intensified the public perception that the `problem’ of les banlieues was also a
problem that directly related to France’s ethnic minorities and to the alledgedly
unassimilable young men of North and sub-Saharan African origin.

Azouz Begag and Christian Delorme summarize well the transformation of les banlieues
in their book Quartiers sensibles:

Dans les espaces où les aménageurs ont cherché la cohabitation harmonieuse des
différences, avec pour objectif un enrichissement mutuel, se sont accumulés handicaps et
vulnerabilité, pour finalement faire surgir le spectre du ghetto. (A. Begag & C.
Delorme: 1994 pp.14-15)

It became common for journalists as well as certain politicians to claim that the
disturbances in France’s banlieues were akin to the racial violence of America’s
ghettos. There is, however, little evidence to support this claim. Despite their heavy
concentration of residents from ethnic minorities, France’s banlieues are more mixed than
American inner-city ghetto like Harlem or the Bronx and white European residents remain in
the majority on most estates. Moreover, whereas many black American ghettos are
predominantly mono-ethnic, that is to say, dominated by one particular ethnic group, such
a population composition is highly unusual for a French banlieue. Multi-ethnic banlieues
are, with just a few exceptions, the norm in France.

A study of Sarcelles in 1990, for example, showed a highly heterogeneous population mix
of around 80 nationalities (Vieillard-Baron: 1996 p. 80). This broad mixing of ethnic
groups didn’t occur by accident as many housing departments actively discouraged the over-
representation of any one ethnic group on a particular estate with the aim of ensuring la mixité
. It is, however, certainly the case that there are a few banlieues with
a higher than average concentration of one ethnic group like the North African communities
in Garges- lès-Gonesse, Saint-Denis, Mantes-la-Jolie, Vénissieux (Vieillard-Baron: 1996
pp. 881-2). One might also add here that living conditions are also better in France with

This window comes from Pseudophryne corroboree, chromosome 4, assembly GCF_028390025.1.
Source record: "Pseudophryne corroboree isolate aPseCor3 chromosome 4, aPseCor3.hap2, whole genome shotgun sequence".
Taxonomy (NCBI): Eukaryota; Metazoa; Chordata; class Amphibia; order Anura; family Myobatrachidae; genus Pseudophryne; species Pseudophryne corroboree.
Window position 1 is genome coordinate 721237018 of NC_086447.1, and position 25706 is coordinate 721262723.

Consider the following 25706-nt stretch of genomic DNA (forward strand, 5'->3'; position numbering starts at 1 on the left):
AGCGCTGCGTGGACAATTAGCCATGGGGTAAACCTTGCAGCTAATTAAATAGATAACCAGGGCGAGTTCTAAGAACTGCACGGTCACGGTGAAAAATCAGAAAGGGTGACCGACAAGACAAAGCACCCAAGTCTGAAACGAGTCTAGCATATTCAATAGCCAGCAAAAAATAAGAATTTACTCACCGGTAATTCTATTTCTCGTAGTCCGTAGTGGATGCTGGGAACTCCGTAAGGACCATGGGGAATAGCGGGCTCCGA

lower levels of poverty (a better benefit system, healthcare etc.) and much lower levels
of violent crime.

Mathieu Kassovitz‘s representation of three young men of different
ethnic origin in
La Haine might be said to be an accurate depiction of the
multi-ethnic reality of les banlieues, a faithful portrayal of young men who have
more in common – the same generation, the same socio-economic status (working-class and
unemployed) broadly the same lack of opportunities open to them – than they have
separating them. One might compare Kassovitz’s representation of a Parisian banlieue in
La Haine with Spike Lee’s representation of a New York inner city district in Do
the Right Thing. Whereas
La Haine shows a solidarity created by socio-economic
exclusion and expressed through a shared youth culture (Afro-American in inspiration) that
cuts across ethnic divisions, Do the Right Thing reveals a predominantly
mono-ethnic district (Afro-American) in which ethnicity is all and in which the
Italian-Americans depicted are seen as not wholly part of the community.


The crisis in les banlieues is far from resolved. The recent success of le Front
National in the presidential elections of 2002 revealed the persistence of fears about the
‘crisis in the suburbs’ and France’s troubled acceptance of its multicultural society.


Henri Rey in his recent book La Peur des banlieues asked the following question:

À quoi renvoie la peur des banlieues? (Rey: 1996 p.9)

This is how he answered it:

[L]a peur des banlieues, c’est d’abord la peur que la société éprouve à l’égard
d’elle-même, une peur qu’une partie de ses membres tente d’exociser par le rejet de
l’autre. (Rey: 1996)